Student Op-Ed: Restoring Sanity and Preaching Peace
About a month ago, one of my favorite college professors emailed me a question to this effect:
“Are you crazy enough to get on a rally bus and to go to D.C. for the Rally to Restore Sanity?
My reply to her?
“Why, yes I am!”
And so began our 24-hour adventure. Becky and I left at 3:30 a.m. on a recent Saturday morning, along with about 50 other rally-goers. By 6 p.m. that night, we were back on the bus barreling toward Durham (very tired because restoring sanity, as you may imagine, can be very tiring). But for at least the eight hours we were in D.C., we listened and talked and laughed and looked…and looked…and looked.
Everywhere we looked, there was a new sign with a new message. Unfortunately, not all the signs were respectful — an important theme the Rally to Restore Sanity had advertised. But the signs that were thoughtful were also quite powerful and reminded me why I was glad that I went to the rally.
Here are a few:
- “Even my sign chooses not to yell.”
- “Santa Spreads the Wealth.”
- “Hate Fear. Fear Hate.”
- “Let’s Stop Arguing. They’re Both Awesome.” (with a photo of Prince and Michael Jackson)
- “I understand your stance, and while I disagree, I’m pretty sure you’re not a Nazi.”
- “Stop Americans from stealing our jobs.”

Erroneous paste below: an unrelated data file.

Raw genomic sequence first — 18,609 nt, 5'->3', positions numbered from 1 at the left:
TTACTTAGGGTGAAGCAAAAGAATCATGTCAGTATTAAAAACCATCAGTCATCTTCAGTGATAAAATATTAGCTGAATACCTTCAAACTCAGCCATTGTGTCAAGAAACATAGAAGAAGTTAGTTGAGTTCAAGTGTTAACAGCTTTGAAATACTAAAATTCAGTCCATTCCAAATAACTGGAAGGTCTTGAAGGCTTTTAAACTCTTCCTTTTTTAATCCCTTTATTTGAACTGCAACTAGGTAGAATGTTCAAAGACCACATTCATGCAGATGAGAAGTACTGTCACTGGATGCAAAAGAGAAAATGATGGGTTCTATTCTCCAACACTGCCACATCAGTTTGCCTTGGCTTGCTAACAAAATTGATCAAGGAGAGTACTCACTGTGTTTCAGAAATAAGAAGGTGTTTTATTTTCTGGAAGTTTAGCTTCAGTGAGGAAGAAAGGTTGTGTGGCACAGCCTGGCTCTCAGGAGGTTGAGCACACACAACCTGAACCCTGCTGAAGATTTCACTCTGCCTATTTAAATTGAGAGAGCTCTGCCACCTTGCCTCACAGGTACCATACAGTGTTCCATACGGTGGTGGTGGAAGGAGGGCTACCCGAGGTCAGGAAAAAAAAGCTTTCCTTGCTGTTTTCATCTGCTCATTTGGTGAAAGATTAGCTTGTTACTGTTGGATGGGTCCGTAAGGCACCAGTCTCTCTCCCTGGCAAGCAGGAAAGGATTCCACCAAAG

- “#1 Threat to America: Gay, Mexican, Muslim Bears.”
- “My opinions change with new information.”
- “Fear Bedbugs.”
After the dust from the mid-term elections has settled, I don’t know if you are cheering or grumbling. But wherever you place yourself on the political spectrum, the need remains for reasonable, respectful conversations. And for Christians, this is not just a need. Our calling to engage one another across lines of division goes beyond merely having good manners.
As Costa Rican theologian Ruth Padilla Deborst said in this video below, we are called to embody, make, and preach peace.
And what does that look like, again?
Deborst reminds us: “Are we aware that the most powerful testimony of God’s love to the world are the reconciled relations between us regardless of our background?… When our families, neighbors, colleagues, communities look at our local congregation, are they struck by the loving and just relationships between the members? Will we commit to living out the calling to follow Jesus and his reconciling mission of being, making and boldly preaching peace?”
About the Author: Christina Holder is a student associate working with the Center for Reconciliation and a first year Masters of Divinity student at Duke Divinity School. She is a freelance writer with experience reporting from Liberia.